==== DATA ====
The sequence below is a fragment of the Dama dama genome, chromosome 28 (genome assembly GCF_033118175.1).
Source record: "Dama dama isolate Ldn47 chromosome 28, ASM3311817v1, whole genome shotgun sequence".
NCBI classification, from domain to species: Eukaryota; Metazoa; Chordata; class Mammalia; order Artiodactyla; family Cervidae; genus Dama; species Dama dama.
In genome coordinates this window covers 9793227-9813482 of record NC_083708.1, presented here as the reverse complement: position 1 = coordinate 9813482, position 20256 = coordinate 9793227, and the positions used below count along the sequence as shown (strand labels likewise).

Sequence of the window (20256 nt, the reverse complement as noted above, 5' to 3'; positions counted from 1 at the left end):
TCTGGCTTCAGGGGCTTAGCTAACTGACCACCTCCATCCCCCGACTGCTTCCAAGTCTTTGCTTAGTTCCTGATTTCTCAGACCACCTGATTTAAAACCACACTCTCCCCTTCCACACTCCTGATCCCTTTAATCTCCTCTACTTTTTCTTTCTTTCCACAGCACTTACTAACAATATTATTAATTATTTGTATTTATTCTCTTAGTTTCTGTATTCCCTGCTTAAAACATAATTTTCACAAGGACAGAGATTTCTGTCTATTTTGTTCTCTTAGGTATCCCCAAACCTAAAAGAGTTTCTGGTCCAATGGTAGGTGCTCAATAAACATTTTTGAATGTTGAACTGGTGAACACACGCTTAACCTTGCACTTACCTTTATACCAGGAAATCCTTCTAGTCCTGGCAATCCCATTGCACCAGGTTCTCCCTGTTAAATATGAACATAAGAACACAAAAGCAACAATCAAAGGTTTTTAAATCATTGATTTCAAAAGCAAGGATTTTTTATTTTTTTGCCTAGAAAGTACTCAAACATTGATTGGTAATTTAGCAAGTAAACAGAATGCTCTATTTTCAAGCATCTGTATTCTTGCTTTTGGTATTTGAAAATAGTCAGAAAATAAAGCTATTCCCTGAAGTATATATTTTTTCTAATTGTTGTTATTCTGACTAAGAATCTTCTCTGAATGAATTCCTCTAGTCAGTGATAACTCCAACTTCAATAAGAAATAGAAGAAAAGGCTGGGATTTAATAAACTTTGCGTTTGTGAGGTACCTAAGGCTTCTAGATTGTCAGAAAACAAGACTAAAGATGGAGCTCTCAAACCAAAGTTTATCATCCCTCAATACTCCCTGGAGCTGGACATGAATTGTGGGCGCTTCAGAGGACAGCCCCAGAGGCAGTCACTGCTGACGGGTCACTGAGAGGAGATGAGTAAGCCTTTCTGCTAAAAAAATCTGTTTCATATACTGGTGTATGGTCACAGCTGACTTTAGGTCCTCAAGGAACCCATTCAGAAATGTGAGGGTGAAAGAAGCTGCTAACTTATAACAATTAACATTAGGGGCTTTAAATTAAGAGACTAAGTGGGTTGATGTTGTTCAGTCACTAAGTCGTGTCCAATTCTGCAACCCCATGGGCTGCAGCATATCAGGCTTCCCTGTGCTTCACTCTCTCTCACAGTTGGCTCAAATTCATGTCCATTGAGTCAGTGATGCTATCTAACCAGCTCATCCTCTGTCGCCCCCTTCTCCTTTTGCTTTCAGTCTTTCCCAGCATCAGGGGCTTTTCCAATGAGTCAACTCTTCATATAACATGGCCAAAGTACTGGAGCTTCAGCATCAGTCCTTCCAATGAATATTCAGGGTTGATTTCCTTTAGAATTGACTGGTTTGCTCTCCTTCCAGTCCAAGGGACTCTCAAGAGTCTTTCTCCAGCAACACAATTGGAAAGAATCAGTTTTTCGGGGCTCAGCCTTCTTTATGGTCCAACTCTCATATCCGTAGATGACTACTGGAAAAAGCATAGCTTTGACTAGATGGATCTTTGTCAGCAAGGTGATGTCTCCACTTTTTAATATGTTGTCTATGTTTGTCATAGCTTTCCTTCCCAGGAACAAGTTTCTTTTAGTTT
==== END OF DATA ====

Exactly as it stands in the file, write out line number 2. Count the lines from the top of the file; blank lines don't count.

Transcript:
Source record: "Dama dama isolate Ldn47 chromosome 28, ASM3311817v1, whole genome shotgun sequence".